INTRODUCTION: Delayed graft function (DGF) occurs more frequently in kidney transplants from donation after cardiac death (DCD) than from donation after brain death (DBD). We investigated the effect of DGF on posttransplantation outcomes among grafts from controlled DCD kidneys. PATIENTS AND METHODS: This single-center retrospective study recruited 80 controlled DCD kidneys transplanted from January 2005 to December 2011. Mean patient follow-up was 28.5 months. RESULTS: There were no primary nonfunction grafts; the DGF rate was 35.5%. Overall graft survival rates between groups with versus without DGF were 92.4% and 95.2% at 1 year, 92.4% and 87.1% at 3 years, and 84.7% and 87.1% at 5 years, respectively (P = not significant (NS)). Patients with versus without DGF showed the same survival rates at the corresponding time 92.4% vs 97.2%, 92.4% vs 93.9%, and 84.7% vs 93.9% (P = NS). Estimated glomerular filtration rate was significantly lower in the DGF compared with the non-DGF group at hospital discharge (29 vs 42 mL/min; P = .00) and at 6 months posttransplantation (46 vs 52 mL/min; P = .04), but the difference disappeared thereafter: 47 vs 52 mL/min at 1 year, 50 vs 48 mL/min at 3 years, and 54 vs 53 mL/min at 5 years (P = NS). DGF did not increase the risk of an acute rejection episode (29.6% vs 30.6%; P = NS) or rate of surgical complications (33.3% vs 26.5%; P = NS). However, DGF prolonged significantly the length of hospitalization in the DGF versus the non- DGF group (18.9 vs 13 days; P = .00). Donor body mass index (BMI) >/= 30 kg/m(2), recipient BMI >/=30 kg/m(2), and pretransplantation dialysis duration increased the risk of DGF upon multivariate logistic regression analysis. CONCLUSIONS: Apart from the longer hospital stay, DGF had no deleterious impact on the future of kidney allografts from controlled DCD, which showed comparable graft and patient survivals, renal function, rejection rates, and surgical complications as a group without DGF. Therefore, DGF should no longer be considered to be a medical barrier to the use of kidney grafts from controlled DCD. [less ▲]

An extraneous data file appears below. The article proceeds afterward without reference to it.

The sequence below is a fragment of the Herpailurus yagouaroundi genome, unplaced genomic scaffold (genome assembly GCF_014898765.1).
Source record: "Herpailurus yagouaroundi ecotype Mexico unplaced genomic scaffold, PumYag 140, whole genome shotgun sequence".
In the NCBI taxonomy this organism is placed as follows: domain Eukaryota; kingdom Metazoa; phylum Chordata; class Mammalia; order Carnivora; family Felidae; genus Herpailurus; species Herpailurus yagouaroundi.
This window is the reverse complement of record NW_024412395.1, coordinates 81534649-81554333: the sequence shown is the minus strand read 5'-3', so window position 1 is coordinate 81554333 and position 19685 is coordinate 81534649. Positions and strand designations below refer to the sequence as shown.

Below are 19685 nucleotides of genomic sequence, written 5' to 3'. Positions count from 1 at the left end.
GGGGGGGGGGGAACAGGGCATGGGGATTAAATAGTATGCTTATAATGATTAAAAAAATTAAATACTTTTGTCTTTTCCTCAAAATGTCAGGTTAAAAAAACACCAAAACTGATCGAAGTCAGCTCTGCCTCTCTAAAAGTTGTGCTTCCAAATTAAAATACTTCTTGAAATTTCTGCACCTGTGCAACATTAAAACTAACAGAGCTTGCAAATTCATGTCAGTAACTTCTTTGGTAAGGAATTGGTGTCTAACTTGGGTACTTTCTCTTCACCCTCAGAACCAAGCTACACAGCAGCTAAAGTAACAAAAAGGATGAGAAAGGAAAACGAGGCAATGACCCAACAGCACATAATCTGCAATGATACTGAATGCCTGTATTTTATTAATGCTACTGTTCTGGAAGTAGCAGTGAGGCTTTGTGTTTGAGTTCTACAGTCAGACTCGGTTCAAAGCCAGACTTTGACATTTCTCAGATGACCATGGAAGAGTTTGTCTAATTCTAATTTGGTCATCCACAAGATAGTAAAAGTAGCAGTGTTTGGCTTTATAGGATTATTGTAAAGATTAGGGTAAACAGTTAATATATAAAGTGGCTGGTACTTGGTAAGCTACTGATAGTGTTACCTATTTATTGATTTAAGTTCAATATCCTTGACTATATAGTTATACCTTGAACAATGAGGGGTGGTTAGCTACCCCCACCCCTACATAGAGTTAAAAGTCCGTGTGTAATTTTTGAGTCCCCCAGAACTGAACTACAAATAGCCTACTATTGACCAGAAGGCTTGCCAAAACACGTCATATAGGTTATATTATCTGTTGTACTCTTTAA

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See detailLIVER TRANSPLANTATION FROM DONATION AFTER CARDIOCIRCULATORY DEATH (DCD) DONORS: BELGIAN EXPERIENCE 2003-2009
DE ROOVER, Arnaud ULg; Le Dinh, Hieu ULg; Cicarelli, Olga et al